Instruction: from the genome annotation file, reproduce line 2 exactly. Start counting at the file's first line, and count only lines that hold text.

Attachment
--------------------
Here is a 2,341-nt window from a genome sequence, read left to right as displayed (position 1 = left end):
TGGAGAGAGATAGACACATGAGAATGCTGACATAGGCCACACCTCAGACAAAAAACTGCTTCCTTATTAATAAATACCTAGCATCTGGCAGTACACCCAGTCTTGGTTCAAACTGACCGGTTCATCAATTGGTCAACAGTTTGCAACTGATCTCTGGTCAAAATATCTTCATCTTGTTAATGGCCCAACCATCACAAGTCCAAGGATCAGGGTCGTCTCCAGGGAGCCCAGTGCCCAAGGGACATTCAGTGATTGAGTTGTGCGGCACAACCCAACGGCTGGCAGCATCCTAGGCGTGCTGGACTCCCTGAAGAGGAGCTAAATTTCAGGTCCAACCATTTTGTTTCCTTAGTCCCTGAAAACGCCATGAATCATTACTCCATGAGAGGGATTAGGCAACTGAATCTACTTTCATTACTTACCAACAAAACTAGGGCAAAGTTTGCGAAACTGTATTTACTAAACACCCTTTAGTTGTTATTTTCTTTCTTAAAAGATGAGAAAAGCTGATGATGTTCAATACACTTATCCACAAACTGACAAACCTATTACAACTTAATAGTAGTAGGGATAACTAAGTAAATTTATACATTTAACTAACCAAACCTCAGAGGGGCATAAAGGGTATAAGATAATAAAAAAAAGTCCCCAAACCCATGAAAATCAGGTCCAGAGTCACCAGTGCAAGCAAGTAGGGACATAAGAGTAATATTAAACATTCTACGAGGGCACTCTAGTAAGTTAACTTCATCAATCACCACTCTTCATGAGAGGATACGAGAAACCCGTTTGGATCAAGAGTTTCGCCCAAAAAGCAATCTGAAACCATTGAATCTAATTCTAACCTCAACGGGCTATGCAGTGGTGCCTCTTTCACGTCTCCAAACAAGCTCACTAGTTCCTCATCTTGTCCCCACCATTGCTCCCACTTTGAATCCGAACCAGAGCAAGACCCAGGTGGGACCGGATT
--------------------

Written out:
TGGAGAGAGATAGACACATGAGAATGCTGACATAGGCCACACCTCAGACAAAAAACTGCTTCCTTATTAATAAATACCTAGCATCTGGCAGTACACCCAGTCTTGGTTCAAACTGACCGGTTCATCAATTGGTCAACAGTTTGCAACTGATCTCTGGTCAAAATATCTTCATCTTGTTAATGGCCCAACCATCACAAGTCCAAGGATCAGGGTCGTCTCCAGGGAGCCCAGTGCCCAAGGGACATTCAGTGATTGAGTTGTGCGGCACAACCCAACGGCTGGCAGCATCCTAGGCGTGCTGGACTCCCTGAAGAGGAGCTAAATTTCAGGTCCAACCATTTTGTTTCCTTAGTCCCTGAAAACGCCATGAATCATTACTCCATGAGAGGGATTAGGCAACTGAATCTACTTTCATTACTTACCAACAAAACTAGGGCAAAGTTTGCGAAACTGTATTTACTAAACACCCTTTAGTTGTTATTTTCTTTCTTAAAAGATGAGAAAAGCTGATGATGTTCAATACACTTATCCACAAACTGACAAACCTATTACAACTTAATAGTAGTAGGGATAACTAAGTAAATTTATACATTTAACTAACCAAACCTCAGAGGGGCATAAAGGGTATAAGATAATAAAAAAAAGTCCCCAAACCCATGAAAATCAGGTCCAGAGTCACCAGTGCAAGCAAGTAGGGACATAAGAGTAATATTAAACATTCTACGAGGGCACTCTAGTAAGTTAACTTCATCAATCACCACTCTTCATGAGAGGATACGAGAAACCCGTTTGGATCAAGAGTTTCGCCCAAAAAGCAATCTGAAACCATTGAATCTAATTCTAACCTCAACGGGCTATGCAGTGGTGCCTCTTTCACGTCTCCAAACAAGCTCACTAGTTCCTCATCTTGTCCCCACCATTGCTCCCACTTTGAATCCGAACCAGAGCAAGACCCAGGTGGGACCGGATT